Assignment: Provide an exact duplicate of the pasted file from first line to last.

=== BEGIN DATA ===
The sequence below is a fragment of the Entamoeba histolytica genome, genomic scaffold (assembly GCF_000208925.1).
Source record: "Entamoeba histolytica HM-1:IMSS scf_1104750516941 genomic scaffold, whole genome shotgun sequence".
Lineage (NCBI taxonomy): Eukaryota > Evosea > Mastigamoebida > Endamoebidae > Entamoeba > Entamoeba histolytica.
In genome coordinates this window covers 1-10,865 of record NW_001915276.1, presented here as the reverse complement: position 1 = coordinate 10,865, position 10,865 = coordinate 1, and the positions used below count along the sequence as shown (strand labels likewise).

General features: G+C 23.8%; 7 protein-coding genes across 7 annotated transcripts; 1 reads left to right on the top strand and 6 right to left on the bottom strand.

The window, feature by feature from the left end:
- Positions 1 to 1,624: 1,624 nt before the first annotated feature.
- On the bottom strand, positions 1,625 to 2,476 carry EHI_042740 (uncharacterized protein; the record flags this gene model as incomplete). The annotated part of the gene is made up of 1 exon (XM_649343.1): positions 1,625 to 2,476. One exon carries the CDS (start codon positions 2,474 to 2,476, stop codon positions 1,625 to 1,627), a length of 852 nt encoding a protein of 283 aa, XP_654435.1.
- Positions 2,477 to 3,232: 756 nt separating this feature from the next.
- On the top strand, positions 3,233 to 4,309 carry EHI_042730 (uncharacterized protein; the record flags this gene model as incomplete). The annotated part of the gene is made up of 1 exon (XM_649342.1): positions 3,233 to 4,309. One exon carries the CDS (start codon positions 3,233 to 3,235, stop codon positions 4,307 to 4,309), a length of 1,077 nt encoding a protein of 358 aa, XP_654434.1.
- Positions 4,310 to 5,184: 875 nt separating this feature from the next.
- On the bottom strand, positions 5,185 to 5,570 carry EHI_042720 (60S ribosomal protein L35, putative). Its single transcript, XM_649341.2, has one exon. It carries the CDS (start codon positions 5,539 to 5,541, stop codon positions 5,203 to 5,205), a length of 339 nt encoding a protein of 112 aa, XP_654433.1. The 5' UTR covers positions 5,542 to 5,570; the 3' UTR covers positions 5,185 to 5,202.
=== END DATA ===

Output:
The sequence below is a fragment of the Entamoeba histolytica genome, genomic scaffold (assembly GCF_000208925.1).
Source record: "Entamoeba histolytica HM-1:IMSS scf_1104750516941 genomic scaffold, whole genome shotgun sequence".
Lineage (NCBI taxonomy): Eukaryota > Evosea > Mastigamoebida > Endamoebidae > Entamoeba > Entamoeba histolytica.
In genome coordinates this window covers 1-10,865 of record NW_001915276.1, presented here as the reverse complement: position 1 = coordinate 10,865, position 10,865 = coordinate 1, and the positions used below count along the sequence as shown (strand labels likewise).

General features: G+C 23.8%; 7 protein-coding genes across 7 annotated transcripts; 1 reads left to right on the top strand and 6 right to left on the bottom strand.

The window, feature by feature from the left end:
- Positions 1 to 1,624: 1,624 nt before the first annotated feature.
- On the bottom strand, positions 1,625 to 2,476 carry EHI_042740 (uncharacterized protein; the record flags this gene model as incomplete). The annotated part of the gene is made up of 1 exon (XM_649343.1): positions 1,625 to 2,476. One exon carries the CDS (start codon positions 2,474 to 2,476, stop codon positions 1,625 to 1,627), a length of 852 nt encoding a protein of 283 aa, XP_654435.1.
- Positions 2,477 to 3,232: 756 nt separating this feature from the next.
- On the top strand, positions 3,233 to 4,309 carry EHI_042730 (uncharacterized protein; the record flags this gene model as incomplete). The annotated part of the gene is made up of 1 exon (XM_649342.1): positions 3,233 to 4,309. One exon carries the CDS (start codon positions 3,233 to 3,235, stop codon positions 4,307 to 4,309), a length of 1,077 nt encoding a protein of 358 aa, XP_654434.1.
- Positions 4,310 to 5,184: 875 nt separating this feature from the next.
- On the bottom strand, positions 5,185 to 5,570 carry EHI_042720 (60S ribosomal protein L35, putative). Its single transcript, XM_649341.2, has one exon. It carries the CDS (start codon positions 5,539 to 5,541, stop codon positions 5,203 to 5,205), a length of 339 nt encoding a protein of 112 aa, XP_654433.1. The 5' UTR covers positions 5,542 to 5,570; the 3' UTR covers positions 5,185 to 5,202.